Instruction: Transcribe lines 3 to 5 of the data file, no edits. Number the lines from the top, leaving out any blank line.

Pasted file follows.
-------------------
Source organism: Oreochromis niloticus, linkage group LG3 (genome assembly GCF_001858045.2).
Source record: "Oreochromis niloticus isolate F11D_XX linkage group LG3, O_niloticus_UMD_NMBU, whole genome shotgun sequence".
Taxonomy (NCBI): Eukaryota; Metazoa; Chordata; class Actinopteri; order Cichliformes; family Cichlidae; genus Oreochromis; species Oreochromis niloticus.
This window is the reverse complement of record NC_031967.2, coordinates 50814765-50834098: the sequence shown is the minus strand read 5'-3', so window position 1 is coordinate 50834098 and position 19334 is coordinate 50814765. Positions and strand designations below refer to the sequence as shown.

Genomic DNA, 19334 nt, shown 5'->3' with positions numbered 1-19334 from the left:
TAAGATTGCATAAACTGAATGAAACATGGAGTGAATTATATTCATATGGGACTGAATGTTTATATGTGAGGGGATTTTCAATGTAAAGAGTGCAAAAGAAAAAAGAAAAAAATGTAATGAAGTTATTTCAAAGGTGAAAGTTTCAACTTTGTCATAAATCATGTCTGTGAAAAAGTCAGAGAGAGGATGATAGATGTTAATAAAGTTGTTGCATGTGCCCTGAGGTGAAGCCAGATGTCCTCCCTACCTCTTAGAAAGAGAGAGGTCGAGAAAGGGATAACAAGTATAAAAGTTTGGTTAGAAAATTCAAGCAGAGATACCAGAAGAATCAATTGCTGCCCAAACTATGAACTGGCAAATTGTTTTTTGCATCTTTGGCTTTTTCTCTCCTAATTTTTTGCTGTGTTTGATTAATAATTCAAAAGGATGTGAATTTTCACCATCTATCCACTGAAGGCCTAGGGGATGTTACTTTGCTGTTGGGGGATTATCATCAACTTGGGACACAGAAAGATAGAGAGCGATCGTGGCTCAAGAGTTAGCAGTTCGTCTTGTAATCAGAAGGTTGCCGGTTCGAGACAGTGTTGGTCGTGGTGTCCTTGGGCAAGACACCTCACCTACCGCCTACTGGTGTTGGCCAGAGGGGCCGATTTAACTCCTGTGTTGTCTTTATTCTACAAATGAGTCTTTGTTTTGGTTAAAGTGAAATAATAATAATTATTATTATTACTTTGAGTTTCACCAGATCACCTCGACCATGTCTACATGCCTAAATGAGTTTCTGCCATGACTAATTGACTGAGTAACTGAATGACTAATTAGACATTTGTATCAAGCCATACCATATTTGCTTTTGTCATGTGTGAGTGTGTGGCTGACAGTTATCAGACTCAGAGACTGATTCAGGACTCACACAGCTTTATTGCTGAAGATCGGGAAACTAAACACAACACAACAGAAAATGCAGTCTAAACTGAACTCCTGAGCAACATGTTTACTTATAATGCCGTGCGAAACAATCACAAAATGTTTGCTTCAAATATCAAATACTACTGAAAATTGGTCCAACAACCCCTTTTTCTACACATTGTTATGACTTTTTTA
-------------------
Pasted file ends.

Taxonomy (NCBI): Eukaryota; Metazoa; Chordata; class Actinopteri; order Cichliformes; family Cichlidae; genus Oreochromis; species Oreochromis niloticus.
This window is the reverse complement of record NC_031967.2, coordinates 50814765-50834098: the sequence shown is the minus strand read 5'-3', so window position 1 is coordinate 50834098 and position 19334 is coordinate 50814765. Positions and strand designations below refer to the sequence as shown.

Genomic DNA, 19334 nt, shown 5'->3' with positions numbered 1-19334 from the left: